Artist in the schools

From the beginning, my art seemed “accessible” to animals, adult humans and their children. Early on, I was encouraged to apply for “artist in the schools” residencies in several states. I did several in Utah and Wyoming; it was a way to get more projects and experiments “realized”.  At the same time I was wary of these projects. The reasons I avoided it at times were two: I knew the art world degraded artists who worked with children as not being serious artists, and I felt it was in some ways a cheat to help children fall in love with a nature and the environment we adults seem determined to destroy by the time the children reached adulthood. I still feel this, and our seeming disregard of dealing with climate change drives me crazy. But I did do some work with school children.

Playing Andy Goldsworthy in a nearby creek

I did a summer workshop, a 2 week “day camp” for kids with the community college in Cheyenne, Wyoming. It was a great introduction to environmental art for kids. I showed them images from my extensive collection of environmental art. We looked at and tried out the art of Andy Goldsworthy, Hamish Fulton, Richard Long, Chris Drury, Nancy Holt, and others. We painted sticks with patterns and stuck them out in the landscape in different patterns to see how they looked in different situations.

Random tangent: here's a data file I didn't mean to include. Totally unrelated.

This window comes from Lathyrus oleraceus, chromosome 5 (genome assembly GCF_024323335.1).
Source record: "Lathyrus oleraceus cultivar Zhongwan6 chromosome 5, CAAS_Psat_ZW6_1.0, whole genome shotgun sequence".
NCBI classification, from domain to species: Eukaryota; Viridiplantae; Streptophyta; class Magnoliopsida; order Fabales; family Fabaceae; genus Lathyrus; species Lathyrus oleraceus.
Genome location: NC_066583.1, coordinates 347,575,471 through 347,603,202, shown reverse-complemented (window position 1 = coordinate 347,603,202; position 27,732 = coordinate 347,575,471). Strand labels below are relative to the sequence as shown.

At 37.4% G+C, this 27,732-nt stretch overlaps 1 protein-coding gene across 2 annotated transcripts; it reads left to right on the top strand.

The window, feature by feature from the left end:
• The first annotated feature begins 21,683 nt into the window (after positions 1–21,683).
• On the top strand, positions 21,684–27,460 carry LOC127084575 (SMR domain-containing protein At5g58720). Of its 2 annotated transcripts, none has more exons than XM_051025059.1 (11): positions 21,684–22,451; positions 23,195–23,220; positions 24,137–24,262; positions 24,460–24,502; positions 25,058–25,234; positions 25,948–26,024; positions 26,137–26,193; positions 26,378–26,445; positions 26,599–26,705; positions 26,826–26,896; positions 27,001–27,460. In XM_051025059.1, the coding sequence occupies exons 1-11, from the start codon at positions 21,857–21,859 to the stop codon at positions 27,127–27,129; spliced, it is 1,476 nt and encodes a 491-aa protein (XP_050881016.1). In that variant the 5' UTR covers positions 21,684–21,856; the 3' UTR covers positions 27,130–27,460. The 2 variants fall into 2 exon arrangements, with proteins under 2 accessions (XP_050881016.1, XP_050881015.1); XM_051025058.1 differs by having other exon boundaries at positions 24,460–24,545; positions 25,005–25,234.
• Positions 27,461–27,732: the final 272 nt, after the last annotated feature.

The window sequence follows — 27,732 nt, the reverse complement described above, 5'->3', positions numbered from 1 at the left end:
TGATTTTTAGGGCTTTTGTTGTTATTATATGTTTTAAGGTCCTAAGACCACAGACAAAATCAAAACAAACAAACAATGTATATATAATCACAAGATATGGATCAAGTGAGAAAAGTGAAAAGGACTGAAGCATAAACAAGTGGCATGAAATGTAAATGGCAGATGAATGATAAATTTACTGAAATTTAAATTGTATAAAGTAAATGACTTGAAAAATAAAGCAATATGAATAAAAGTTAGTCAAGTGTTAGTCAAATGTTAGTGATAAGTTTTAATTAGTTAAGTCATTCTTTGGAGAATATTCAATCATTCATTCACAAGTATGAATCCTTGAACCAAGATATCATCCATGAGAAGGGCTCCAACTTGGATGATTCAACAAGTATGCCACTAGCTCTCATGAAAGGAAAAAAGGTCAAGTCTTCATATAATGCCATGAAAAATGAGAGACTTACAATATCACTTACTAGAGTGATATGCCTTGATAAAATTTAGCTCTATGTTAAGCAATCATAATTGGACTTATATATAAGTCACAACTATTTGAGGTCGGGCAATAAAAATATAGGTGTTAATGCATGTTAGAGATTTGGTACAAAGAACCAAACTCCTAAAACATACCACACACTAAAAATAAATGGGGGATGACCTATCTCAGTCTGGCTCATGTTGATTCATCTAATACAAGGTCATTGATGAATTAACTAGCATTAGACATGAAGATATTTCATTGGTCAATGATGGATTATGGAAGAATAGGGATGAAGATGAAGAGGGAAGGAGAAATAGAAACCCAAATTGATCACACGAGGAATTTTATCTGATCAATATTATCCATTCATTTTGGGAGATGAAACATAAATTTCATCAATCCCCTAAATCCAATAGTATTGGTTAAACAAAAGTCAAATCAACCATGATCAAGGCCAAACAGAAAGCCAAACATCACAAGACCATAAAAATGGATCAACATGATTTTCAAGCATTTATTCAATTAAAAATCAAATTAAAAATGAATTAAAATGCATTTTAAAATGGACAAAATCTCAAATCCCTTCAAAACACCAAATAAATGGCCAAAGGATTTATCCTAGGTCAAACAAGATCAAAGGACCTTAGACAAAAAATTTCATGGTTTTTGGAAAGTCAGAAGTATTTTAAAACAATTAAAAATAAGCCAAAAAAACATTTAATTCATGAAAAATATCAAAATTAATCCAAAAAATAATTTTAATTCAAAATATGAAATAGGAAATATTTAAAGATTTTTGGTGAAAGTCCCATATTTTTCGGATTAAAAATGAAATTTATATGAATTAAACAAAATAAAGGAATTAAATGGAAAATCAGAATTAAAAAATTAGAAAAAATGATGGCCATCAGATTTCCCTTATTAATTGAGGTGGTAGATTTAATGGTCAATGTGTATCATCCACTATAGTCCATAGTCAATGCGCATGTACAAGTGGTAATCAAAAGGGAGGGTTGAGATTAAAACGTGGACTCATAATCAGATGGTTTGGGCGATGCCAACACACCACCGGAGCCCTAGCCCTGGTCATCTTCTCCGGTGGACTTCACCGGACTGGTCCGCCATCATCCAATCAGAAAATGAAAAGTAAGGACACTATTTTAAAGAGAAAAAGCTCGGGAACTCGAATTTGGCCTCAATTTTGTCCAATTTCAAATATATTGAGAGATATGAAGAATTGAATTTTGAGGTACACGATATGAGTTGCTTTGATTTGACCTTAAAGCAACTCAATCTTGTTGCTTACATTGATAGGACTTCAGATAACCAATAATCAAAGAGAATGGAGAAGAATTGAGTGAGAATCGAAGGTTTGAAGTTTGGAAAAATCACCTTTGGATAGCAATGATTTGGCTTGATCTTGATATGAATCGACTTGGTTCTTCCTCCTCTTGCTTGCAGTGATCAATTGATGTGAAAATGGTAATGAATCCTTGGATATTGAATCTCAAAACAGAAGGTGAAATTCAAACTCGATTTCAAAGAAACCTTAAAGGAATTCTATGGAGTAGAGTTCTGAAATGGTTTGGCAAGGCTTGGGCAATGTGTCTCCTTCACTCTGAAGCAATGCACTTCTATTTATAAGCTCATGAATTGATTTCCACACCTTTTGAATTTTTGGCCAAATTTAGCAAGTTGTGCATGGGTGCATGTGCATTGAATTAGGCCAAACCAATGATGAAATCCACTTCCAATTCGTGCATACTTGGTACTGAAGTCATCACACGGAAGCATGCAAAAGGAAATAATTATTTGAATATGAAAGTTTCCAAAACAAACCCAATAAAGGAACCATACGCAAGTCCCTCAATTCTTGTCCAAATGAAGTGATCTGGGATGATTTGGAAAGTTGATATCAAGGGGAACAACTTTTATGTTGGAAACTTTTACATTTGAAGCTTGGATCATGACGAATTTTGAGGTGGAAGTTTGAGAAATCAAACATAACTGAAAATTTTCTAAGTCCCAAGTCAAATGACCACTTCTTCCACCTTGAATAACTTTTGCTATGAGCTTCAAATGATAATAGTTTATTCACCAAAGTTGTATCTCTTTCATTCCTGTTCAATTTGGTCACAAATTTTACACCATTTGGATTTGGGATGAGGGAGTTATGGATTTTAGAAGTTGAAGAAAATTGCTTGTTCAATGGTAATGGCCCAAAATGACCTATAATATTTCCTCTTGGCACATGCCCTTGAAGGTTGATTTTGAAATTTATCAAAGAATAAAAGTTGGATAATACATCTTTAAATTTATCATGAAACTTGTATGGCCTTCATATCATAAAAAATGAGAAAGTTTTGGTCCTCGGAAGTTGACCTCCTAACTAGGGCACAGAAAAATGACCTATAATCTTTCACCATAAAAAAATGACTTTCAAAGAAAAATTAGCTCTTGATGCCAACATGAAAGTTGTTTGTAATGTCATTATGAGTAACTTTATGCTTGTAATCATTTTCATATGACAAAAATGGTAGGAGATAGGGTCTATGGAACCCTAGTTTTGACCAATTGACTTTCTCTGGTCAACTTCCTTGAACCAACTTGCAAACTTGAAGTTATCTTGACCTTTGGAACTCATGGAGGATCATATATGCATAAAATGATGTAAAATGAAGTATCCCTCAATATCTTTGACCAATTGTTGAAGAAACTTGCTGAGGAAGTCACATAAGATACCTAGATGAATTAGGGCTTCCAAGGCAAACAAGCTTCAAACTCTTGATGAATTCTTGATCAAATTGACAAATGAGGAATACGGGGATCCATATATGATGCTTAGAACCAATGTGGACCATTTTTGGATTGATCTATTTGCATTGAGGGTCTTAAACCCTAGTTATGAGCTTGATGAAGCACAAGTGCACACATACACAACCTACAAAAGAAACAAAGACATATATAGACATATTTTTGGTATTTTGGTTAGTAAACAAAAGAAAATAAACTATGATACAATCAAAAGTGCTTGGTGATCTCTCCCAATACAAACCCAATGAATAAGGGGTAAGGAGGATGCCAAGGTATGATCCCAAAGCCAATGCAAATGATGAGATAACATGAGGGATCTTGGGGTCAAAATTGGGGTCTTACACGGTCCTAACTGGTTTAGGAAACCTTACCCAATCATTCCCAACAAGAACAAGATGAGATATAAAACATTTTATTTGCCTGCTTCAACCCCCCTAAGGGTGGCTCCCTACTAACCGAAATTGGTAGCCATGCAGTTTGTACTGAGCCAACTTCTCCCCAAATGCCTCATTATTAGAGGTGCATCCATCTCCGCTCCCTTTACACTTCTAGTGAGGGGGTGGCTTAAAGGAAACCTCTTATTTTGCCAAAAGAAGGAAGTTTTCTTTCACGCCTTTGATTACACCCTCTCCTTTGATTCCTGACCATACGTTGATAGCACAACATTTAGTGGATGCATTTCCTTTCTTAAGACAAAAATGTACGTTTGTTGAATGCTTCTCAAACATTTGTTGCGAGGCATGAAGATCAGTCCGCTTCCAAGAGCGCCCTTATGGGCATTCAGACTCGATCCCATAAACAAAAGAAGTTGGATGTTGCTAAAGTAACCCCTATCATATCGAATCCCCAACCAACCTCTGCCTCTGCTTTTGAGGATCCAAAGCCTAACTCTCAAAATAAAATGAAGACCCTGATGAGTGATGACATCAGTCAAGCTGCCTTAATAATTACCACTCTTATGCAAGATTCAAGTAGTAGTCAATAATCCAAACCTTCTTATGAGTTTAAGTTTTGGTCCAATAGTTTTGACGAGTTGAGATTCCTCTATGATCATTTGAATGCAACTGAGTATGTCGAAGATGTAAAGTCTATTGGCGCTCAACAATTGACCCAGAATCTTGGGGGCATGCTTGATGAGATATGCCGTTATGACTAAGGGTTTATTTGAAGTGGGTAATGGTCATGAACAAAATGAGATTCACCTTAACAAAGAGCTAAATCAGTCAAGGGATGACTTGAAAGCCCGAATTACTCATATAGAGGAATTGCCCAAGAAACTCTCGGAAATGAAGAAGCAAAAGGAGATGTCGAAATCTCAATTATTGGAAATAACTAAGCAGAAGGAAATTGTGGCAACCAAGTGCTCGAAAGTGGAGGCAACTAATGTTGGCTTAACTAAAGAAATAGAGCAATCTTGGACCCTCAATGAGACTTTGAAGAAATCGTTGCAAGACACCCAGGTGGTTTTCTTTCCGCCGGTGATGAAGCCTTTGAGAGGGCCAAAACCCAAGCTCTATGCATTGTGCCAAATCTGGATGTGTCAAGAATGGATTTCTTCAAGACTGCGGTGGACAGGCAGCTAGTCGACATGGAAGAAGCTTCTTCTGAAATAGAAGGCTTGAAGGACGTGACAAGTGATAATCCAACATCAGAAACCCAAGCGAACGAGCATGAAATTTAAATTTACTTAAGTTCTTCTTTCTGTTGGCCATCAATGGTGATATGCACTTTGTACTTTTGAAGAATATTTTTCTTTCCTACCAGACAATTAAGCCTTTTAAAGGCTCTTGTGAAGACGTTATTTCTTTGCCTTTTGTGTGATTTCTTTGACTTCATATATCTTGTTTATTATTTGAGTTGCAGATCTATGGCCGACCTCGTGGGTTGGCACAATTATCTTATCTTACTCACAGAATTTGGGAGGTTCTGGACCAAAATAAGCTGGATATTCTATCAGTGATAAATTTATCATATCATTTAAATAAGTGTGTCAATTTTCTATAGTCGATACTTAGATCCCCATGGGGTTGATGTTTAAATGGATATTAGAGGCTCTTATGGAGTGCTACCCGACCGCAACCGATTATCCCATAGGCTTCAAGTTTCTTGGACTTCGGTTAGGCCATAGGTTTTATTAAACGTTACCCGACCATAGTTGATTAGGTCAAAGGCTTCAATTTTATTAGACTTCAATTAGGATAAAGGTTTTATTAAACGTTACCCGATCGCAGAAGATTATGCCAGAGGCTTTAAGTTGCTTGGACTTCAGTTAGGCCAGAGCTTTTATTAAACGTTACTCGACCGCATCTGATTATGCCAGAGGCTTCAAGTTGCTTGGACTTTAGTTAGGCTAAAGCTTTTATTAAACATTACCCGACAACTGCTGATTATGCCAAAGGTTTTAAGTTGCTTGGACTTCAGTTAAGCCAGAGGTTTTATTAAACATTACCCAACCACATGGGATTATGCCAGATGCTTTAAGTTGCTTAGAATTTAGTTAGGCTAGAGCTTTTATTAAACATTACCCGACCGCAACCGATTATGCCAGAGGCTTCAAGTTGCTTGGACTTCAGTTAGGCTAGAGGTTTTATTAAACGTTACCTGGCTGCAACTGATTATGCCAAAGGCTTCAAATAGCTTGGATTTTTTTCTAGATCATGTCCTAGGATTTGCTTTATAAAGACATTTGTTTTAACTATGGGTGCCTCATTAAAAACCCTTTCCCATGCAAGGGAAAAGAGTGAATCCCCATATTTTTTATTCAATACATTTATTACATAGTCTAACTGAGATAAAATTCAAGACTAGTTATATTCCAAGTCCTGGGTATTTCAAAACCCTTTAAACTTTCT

Children paint sticks and arrange them in different patterns in the landscape


We looked at ancient petroglyphs and pictographs and drew with chalk on the parking lot. We “walked” a design based on ancient “Nazca” drawings. (This works best in snow.) We did sun prints and rock mosaics outdoors. We did clay “Charles Simmons” miniature Anasazi ruins and set them outdoors. We had a visit from Wyoming Game and Fish Department to tell us about the needs of wildlife. And we built a branch pile sculpture.  Our final project was to hand build clay birdhouses, making sure they fit the size requirements to be useful to local birds. They used coil, slab and pinch pot techniques with raku clay. I bisque fired them and we wrapped them in sawdust, straw, and rags to do a sawdust firing in an old steel drum. They came out looking “cloudy” with grey and black smudges, looking unusual but “natural”. My great disappointment was that the kids and the parents liked them so well they wouldn’t hang them outdoors, feeling they were artworks and should be on display in the living room!


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